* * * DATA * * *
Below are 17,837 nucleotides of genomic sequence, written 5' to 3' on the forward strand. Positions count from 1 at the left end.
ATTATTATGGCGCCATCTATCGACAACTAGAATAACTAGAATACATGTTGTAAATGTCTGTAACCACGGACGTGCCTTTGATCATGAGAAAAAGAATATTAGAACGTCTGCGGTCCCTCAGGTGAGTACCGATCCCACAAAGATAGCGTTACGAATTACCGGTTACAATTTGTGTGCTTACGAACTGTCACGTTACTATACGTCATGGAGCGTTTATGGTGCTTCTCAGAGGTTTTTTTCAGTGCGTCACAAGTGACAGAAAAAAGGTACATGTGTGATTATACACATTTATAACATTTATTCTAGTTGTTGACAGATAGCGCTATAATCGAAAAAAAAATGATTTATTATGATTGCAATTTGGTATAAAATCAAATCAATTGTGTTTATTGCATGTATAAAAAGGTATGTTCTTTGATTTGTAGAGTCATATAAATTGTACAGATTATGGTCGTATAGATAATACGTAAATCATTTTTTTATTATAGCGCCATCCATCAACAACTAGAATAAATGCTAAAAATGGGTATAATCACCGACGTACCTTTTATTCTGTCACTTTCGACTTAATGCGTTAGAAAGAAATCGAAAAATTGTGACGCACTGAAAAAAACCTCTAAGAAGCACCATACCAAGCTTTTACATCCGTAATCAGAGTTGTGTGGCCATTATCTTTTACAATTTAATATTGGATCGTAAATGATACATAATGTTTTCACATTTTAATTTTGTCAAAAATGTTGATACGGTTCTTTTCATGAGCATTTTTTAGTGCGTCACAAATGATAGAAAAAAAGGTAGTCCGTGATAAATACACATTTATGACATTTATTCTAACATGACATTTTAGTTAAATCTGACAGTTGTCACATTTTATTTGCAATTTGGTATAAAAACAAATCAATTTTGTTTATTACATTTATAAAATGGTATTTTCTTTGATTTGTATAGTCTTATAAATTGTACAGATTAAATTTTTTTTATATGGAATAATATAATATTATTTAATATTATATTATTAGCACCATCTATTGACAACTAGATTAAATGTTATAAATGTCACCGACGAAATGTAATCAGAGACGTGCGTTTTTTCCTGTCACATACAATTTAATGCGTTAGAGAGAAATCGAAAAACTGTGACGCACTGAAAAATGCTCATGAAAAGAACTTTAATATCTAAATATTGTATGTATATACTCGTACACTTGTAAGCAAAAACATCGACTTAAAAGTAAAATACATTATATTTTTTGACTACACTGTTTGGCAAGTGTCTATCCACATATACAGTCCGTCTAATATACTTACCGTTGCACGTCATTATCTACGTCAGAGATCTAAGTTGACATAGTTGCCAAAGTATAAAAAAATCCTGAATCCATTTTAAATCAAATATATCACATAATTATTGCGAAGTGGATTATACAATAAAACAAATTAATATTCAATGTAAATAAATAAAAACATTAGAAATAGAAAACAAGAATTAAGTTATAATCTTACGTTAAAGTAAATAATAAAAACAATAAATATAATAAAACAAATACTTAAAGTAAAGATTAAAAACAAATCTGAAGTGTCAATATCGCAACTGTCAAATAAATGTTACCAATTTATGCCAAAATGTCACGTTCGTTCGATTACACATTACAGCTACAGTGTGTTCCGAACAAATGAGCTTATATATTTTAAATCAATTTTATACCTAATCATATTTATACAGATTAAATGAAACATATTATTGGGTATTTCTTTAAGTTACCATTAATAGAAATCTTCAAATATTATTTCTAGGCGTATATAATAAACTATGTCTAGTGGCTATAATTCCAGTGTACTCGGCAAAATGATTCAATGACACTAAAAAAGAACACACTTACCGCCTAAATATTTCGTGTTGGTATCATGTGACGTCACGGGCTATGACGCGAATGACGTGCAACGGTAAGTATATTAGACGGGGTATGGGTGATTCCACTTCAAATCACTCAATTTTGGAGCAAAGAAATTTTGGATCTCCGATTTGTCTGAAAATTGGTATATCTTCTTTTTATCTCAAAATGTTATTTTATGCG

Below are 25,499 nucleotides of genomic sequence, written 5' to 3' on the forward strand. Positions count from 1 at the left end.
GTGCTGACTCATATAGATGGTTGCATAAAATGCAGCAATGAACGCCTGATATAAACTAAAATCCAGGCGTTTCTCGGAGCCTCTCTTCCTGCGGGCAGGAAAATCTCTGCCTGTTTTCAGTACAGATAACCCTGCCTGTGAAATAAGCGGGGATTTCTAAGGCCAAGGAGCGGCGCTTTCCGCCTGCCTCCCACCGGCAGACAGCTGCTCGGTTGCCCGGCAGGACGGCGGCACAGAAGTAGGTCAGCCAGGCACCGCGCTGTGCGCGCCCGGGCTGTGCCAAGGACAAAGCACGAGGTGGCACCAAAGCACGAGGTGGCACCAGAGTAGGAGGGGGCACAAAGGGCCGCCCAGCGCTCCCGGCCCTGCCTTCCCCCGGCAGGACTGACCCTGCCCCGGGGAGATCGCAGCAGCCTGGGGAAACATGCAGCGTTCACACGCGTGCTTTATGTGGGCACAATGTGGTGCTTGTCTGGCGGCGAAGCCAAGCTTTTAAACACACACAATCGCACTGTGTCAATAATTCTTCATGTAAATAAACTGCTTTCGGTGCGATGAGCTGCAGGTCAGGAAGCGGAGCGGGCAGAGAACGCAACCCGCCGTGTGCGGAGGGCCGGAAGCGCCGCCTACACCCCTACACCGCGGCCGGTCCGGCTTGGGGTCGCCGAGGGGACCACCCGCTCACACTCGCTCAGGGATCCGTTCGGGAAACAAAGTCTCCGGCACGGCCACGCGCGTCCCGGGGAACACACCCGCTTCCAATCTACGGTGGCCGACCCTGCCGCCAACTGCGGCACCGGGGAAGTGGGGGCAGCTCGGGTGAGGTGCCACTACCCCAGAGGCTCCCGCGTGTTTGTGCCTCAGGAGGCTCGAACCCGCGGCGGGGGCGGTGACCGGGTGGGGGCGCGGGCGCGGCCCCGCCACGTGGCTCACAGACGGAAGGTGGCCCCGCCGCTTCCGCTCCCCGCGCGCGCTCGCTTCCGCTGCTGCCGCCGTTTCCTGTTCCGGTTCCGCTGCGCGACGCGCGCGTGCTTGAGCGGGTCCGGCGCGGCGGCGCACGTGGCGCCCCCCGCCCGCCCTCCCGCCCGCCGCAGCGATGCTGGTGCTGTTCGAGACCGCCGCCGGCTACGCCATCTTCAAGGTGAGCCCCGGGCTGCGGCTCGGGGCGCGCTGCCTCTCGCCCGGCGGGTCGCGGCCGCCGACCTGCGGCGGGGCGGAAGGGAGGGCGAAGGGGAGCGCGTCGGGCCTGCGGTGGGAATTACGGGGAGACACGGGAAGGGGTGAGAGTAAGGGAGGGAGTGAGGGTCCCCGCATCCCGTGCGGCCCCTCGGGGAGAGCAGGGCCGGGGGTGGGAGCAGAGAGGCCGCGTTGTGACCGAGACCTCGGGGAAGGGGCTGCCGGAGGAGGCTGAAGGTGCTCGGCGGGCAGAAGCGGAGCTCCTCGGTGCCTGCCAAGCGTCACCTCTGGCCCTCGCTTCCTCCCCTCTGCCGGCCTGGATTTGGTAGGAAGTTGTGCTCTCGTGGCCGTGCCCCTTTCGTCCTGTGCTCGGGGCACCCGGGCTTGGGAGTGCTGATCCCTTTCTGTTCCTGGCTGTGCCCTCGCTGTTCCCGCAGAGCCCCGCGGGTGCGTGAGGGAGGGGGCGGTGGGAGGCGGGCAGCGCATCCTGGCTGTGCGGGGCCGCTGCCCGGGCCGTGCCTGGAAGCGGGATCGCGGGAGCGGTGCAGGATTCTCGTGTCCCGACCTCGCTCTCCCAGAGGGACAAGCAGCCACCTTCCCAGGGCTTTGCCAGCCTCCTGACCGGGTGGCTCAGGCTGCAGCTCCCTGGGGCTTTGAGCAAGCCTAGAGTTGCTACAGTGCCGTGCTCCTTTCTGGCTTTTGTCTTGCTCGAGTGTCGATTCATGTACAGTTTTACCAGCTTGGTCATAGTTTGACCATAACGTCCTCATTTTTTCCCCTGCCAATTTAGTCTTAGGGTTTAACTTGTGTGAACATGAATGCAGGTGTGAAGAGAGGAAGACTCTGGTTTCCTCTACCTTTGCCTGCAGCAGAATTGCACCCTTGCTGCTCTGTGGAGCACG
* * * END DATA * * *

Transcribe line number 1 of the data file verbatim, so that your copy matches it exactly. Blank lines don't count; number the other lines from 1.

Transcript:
Below are 17,837 nucleotides of genomic sequence, written 5' to 3' on the forward strand. Positions count from 1 at the left end.